The answer is: it depends. Cubic centimeters (abbreviated "cc" and equivalent to millilitres, "ml") are a volume measurement. To convert that to weight (or more precisely, mass), you need to know the density and density is something specific to the type of liquid. The density of pure water is 1 gram per cc, so 1300 cc of H2 O would weigh 1.3 kg.
Notice that olive oil always floats on water. That's because its density is lower than that of water - about 0.9 g / cc. Things that are less dense always float above those that are more dense. There's another scientific term you may have heard: "specific gravity". It's an odd name: it just means the ratio of the density of the substance to the density of water. So the specific gravity of olive oil is about 0.9. If you know the specific gravity, you know the density.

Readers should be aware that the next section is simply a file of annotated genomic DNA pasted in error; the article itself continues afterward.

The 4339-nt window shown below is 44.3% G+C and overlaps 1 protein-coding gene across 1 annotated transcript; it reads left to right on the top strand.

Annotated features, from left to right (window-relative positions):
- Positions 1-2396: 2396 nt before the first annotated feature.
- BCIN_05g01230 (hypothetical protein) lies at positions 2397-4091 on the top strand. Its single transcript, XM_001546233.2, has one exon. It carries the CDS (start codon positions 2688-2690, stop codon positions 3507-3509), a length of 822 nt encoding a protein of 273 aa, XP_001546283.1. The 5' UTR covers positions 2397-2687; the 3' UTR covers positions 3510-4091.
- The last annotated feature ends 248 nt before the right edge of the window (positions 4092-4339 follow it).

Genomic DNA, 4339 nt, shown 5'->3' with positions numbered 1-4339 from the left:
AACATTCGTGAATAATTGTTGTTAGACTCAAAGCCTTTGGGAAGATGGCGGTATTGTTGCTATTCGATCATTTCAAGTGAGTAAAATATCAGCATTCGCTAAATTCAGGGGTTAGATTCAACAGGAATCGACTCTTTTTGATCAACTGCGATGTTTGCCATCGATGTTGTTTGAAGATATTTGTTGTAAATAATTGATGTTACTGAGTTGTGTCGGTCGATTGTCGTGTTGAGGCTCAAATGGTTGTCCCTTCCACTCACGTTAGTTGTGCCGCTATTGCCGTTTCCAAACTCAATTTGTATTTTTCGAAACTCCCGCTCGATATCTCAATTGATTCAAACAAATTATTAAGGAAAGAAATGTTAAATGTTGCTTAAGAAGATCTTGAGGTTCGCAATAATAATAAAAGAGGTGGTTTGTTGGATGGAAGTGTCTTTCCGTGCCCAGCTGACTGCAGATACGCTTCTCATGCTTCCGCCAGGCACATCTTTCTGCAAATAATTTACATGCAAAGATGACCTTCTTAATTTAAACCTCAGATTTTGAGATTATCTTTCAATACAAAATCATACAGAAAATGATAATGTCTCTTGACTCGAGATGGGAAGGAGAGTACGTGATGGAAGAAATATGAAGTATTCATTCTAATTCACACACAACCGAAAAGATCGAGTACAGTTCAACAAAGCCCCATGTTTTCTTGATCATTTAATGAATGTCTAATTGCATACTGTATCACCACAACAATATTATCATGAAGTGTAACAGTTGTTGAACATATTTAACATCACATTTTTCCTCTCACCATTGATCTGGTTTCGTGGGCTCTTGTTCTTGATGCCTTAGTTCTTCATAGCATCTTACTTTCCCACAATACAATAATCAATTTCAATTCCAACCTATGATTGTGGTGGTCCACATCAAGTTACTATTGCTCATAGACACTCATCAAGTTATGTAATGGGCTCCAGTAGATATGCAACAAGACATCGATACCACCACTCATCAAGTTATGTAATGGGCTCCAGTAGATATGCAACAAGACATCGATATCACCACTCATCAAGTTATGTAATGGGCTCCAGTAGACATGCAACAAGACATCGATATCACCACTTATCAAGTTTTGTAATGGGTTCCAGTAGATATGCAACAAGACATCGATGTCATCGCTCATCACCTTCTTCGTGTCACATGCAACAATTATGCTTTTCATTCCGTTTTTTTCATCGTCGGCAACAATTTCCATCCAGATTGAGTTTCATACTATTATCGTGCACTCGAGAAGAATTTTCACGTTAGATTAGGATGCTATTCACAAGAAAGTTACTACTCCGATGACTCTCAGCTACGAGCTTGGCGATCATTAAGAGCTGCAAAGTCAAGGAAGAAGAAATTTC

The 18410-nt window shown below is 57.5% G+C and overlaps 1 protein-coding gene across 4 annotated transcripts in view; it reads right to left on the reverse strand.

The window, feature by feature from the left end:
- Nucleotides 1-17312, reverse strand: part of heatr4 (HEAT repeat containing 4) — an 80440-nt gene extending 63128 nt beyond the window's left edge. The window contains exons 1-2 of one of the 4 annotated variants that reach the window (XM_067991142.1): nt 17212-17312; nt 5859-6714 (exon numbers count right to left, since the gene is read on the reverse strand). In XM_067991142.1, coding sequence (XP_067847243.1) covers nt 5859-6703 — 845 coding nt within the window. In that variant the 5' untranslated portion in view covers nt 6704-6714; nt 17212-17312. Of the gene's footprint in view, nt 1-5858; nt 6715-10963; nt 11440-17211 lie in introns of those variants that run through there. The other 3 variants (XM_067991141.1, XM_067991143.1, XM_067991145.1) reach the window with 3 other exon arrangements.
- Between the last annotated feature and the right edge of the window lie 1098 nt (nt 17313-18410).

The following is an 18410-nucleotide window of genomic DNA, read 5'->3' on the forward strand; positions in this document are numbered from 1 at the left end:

The greek symbol (rho) represents density. So the formula is m = V, where m is the mass and V is the volume.
Hope this helps,
Stephen La Rocque.